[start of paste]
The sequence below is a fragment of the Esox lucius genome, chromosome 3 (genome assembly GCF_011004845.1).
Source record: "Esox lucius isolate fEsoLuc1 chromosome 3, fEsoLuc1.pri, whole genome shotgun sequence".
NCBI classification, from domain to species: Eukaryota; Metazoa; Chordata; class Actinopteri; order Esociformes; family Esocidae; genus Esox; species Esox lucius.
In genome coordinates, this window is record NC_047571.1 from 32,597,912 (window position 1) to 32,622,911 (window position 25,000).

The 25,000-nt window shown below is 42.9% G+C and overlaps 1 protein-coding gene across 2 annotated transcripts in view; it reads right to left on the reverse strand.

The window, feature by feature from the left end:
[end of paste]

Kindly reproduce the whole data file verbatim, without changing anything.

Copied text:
The sequence below is a fragment of the Esox lucius genome, chromosome 3 (genome assembly GCF_011004845.1).
Source record: "Esox lucius isolate fEsoLuc1 chromosome 3, fEsoLuc1.pri, whole genome shotgun sequence".
NCBI classification, from domain to species: Eukaryota; Metazoa; Chordata; class Actinopteri; order Esociformes; family Esocidae; genus Esox; species Esox lucius.
In genome coordinates, this window is record NC_047571.1 from 32,597,912 (window position 1) to 32,622,911 (window position 25,000).

The 25,000-nt window shown below is 42.9% G+C and overlaps 1 protein-coding gene across 2 annotated transcripts in view; it reads right to left on the reverse strand.

The window, feature by feature from the left end: